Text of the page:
It was Andy Williams' Boston Marathon baptismal, and it turned into the former Northridge High School standout's most successful day of marathon running ever. Anywhere.
He was clocked at 2 hours, 28 minutes, 29 seconds -- a personal best by about five minutes. He hoped "tentatively" to finish in the top 100. Instead, he roared to 68th, putting him in about the top fourth of the top 1 percent.
Not that any of it seemed to matter after one unforgettable moment.
For countless thousands, the focus on that April day shifted abruptly, explosively.
Williams, who also finished first among roughly 300 competitors from Indiana, was already a couple hours removed from the scene when the Boston Marathon bombings rang out near the finish line one year ago.
The explosions killed three spectators and injured 264 people, many of them seriously, many of them losing limbs.
Williams' lack of proximity doesn't mean he wasn't impacted, though.
"A friend I was running with (ex-Manchester College teammate Kyle Pletcher of Walkerton) and I were staying with a cousin of mine out in Boston who lives there. I had said goodbye to my family, and I was back at my cousin's just watching race coverage on TV, and we saw the whole thing," Williams said.
"It was weird thinking we were right there less than two hours before that," Williams reflected this week. "My family had been out there watching the race. They were extremely close to where the bombs went off two hours before that. It was a very scary feeling, a very surreal feeling."
A feeling, nevertheless, that is not stopping Williams and three of his family members, all of Middlebury, from heading back to Boston this year.
Dad Dave, mom Jean and brother Don will each make the return trip to watch Andy race again on Monday, April 21.
Andy Williams, 26 and a teacher at Northridge Middle School, views the journey in both practical and philosophical terms.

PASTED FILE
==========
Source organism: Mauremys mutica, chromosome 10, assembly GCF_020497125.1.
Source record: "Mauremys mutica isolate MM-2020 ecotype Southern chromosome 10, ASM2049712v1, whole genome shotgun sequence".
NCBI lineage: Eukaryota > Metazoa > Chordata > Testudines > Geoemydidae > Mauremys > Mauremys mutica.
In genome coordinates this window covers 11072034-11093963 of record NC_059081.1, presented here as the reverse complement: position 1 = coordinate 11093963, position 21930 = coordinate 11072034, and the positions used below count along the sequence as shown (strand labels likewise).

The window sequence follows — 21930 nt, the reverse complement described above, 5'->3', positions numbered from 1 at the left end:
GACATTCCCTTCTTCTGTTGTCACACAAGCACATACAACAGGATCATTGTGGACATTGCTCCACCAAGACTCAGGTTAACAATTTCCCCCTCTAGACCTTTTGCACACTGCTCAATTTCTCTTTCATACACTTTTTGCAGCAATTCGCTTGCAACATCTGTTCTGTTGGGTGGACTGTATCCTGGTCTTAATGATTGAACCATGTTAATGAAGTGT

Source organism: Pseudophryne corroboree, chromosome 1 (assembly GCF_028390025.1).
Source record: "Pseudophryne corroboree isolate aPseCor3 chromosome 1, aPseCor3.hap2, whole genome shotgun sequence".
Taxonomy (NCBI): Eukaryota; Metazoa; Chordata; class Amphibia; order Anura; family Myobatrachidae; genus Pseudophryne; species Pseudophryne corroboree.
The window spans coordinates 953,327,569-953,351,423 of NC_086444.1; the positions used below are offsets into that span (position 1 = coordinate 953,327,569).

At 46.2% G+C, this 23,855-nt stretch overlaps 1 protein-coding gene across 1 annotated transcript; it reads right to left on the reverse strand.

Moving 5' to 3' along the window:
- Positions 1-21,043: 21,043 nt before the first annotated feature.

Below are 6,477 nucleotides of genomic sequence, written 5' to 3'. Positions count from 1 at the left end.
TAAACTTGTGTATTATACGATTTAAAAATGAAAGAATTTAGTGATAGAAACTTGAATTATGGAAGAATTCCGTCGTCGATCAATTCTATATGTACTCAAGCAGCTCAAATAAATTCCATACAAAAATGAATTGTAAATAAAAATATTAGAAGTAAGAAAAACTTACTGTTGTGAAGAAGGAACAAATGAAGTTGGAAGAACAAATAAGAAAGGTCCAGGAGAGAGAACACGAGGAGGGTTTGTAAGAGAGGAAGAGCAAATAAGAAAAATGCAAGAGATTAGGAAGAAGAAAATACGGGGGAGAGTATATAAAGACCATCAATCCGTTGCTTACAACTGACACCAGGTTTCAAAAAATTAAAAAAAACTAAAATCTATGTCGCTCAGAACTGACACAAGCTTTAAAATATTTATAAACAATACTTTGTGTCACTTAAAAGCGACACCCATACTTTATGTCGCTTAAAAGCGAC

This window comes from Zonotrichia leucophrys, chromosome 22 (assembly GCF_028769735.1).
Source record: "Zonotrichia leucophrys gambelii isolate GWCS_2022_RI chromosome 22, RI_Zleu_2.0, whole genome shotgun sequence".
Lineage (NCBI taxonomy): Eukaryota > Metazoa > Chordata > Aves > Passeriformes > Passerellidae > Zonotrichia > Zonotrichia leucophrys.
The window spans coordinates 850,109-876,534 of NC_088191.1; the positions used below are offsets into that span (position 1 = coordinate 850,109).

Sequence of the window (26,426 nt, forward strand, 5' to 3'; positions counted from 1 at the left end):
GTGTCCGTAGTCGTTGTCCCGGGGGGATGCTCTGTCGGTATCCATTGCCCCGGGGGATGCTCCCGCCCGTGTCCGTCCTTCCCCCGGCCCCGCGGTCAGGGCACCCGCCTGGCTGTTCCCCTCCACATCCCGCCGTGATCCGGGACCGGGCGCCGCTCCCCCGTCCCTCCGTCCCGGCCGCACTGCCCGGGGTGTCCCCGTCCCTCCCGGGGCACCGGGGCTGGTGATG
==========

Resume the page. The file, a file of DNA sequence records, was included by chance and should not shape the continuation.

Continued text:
"Honestly, I think it would be on anybody's mind that there could always be (a copycat incident)," the practical side of Williams acknowledged, "but statistically, you're a lot more likely to get injured in a car accident on your way to the race. All in all, I'm not really worried about it."
The philosophical side of Williams added, "I feel it's pretty important for people to do the things they love without living in fear."
He's not alone among area runners who feel that way.
A year ago, longtime distance runner Loretta LeCount of Elkhart competed in the Boston Marathon for the first time.
She headed there anticipating it would be her last time as well.
Because of the bombings, however, she resolved to return this year.
And she did indeed get as far as officially entering, though now a hip flexor will stop her from competing on Monday.
"I've tried to get through it," LeCount, 56, said this week of her nagging injury. "I could still go there and walk, but I made the decision not to go. It's unfortunate, because at my age I don't know if I'll get another chance. It was difficult."
LeCount's finishing time of 4:04:02 officially, and about 4:07 on the scoreboard clock, put her about a scant three minutes in front of the two explosions on Boylston Street a year ago.
"I think these events in some way would make people feel more likely to run it," LeCount projected in an Elkhart Truth story last year, "because you wouldn't want the evil decisions of a few people to cause everyone to lose out. You have to move forward."
LeCount's projection has proved spot on. In response to increased demand, race officials expanded the field for the 118th running of the world's most famous marathon from the 27,000 of recent years to 36,000.
That includes several-thousand slots that were reserved for runners unable to finish last year's race due to the bombings.
Elkhart's Bekah Shenk, 28, did finish last year, in 3:34:43, and did want to return this year.
But the Elkhart substitute teacher, who is also the girls cross country head coach and a girls track assistant coach at Elkhart Central, said this week that she made a job-related decision not to go. She's hopeful of making it another year.
Regardless, while she won't be in Boston on Monday, Shenk says Boston is now in her.
"Week after week, month after month, I keep making connections because of that day," Shenk said. "People see me wearing my marathon jacket and want to know where I was when it happened, so I've made a lot of connections with people. I see it as people caring about each other and just wanting to come together, and that's been a really positive thing that has come out of it for me."